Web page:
South Africa’s economic hub is “going high-tech” to combat crime, which it dubs the country’s number one enemy, avers Gauteng Premier Panyaza Lesufi.
No stone will be left unturned and every technology available must be leveraged to push back on crime in Gauteng, he told delegates at the Huawei Eco Connect summit, held in Johannesburg, in July.
If crime, lawlessness and corruption are not eliminated, there is no future for the country.
“Until we deal with this one particular matter, powerfully and fearlessly, and use all the available resources we have at our disposable, whatever future for Gauteng – whatever for future South Africa – we are dreaming about, we are not going to achieve.”
The crime statistics paint a grim picture and the high level of crime in the province can no longer be tolerated.
To mitigate the crime scourge, Lesufi said that the budget for policing increased from R700-million last year to R4.7-billion this year, with plans to increase this further to R8-billion next year, to deploy advanced technologies in crime mitigation strategies.
Gauteng MEC for Human Settlements and Infrastructure Development Lebogang Maile, who also spoke at the Eco Connect summit, said that crime is getting more sophisticated by the day and requires law enforcement agencies to deploy advanced ways to curb it.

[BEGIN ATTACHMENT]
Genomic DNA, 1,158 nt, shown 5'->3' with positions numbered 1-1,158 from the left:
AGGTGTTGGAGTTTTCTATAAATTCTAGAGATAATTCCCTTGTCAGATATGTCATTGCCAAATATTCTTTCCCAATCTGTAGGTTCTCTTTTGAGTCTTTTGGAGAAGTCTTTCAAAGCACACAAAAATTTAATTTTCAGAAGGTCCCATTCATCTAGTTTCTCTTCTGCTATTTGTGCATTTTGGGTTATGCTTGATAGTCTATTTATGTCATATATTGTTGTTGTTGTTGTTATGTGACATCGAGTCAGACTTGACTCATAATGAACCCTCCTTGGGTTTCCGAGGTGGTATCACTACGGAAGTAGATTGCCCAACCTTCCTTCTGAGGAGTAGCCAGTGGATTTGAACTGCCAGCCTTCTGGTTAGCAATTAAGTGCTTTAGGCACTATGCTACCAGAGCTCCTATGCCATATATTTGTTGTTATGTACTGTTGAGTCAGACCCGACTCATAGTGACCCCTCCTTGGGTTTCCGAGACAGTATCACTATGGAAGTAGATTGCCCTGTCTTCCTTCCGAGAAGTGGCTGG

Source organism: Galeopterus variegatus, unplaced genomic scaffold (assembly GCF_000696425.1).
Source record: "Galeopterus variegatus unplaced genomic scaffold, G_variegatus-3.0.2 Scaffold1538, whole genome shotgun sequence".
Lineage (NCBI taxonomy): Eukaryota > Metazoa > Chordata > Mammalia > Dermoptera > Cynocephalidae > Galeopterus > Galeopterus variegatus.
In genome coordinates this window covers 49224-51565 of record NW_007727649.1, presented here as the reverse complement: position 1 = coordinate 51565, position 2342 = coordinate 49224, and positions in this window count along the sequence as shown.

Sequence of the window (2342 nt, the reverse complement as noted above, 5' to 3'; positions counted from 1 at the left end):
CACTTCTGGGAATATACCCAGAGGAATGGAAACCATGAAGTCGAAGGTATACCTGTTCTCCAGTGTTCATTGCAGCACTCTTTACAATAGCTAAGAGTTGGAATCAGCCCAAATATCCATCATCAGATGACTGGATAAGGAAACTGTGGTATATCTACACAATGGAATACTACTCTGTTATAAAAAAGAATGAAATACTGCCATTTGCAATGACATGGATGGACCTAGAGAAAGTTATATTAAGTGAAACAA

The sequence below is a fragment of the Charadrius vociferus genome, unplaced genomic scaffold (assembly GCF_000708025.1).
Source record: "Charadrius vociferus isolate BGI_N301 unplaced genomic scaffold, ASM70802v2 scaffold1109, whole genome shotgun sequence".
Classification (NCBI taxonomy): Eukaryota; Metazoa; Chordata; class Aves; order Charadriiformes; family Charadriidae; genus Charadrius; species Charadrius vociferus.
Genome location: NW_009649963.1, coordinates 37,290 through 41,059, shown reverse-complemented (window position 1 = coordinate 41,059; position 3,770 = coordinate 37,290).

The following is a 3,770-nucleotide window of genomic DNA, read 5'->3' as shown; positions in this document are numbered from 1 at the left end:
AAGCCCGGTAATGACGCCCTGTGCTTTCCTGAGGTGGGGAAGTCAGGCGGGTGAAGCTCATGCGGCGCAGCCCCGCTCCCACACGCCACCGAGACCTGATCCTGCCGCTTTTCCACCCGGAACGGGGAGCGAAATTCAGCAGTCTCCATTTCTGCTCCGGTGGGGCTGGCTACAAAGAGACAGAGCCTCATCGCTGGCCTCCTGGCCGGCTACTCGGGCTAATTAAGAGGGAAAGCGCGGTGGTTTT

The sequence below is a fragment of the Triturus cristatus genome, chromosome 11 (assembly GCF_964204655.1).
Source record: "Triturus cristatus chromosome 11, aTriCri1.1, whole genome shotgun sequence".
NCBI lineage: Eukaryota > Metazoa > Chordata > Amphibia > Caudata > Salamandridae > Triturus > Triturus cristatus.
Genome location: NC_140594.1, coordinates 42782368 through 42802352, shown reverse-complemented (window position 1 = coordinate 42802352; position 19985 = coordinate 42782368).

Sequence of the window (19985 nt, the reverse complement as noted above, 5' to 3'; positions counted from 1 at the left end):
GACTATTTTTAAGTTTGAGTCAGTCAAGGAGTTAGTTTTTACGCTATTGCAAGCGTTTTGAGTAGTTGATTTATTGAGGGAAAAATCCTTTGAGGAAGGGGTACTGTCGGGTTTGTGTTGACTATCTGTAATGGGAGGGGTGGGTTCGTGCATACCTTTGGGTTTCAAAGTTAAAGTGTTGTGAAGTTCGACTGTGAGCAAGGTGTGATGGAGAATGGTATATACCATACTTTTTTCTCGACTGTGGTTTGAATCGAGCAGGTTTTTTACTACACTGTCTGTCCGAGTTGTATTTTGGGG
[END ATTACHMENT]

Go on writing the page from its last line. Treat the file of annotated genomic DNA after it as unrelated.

“The provincial government has tasked the Department of Community Safety and the Department of eGovernment to seek new ways of dealing with crime.”
In line with this, the province is deploying various high-tech information and communication technology equipment and new interventions to be used by law enforcement, including high-calibre closed-circuit television (CCTV), facial and number plate recognition technology, drones and vehicle and weapon tracking.
CCTV surveillance systems are currently being rolled out in crime hot spot areas to monitor, identify and track criminals, with 69 of an initial 144 target already installed.
“On every street, in every city, [across] every part of our province, we want to see high-definition, facial and vehicle recognition CCTV surveillance installed in all our communities in Gauteng,” Lesufi added.
This will assist in the identification and tracking of individuals who have committed crimes.
Further, the province is set to leverage drones, particularly to assist in areas police cannot access, while six new sophisticated helicopters that will track “everything that is happening” in Gauteng have been acquired.
Further, 6 000 young people have been allocated to be deployed to monitor and police every corner of the province, Lesufi noted.
Maile added that software to track motor vehicles involved in crimes is also being installed.
In addition, Gauteng has developed an e-panic button for smartphones that will provide anyone in trouble with access to law enforcement and emergency medical services assistance.
The application, which will eventually be available to every citizen, has more than 4 000 people using it, mostly Gauteng employees, nurses and teachers.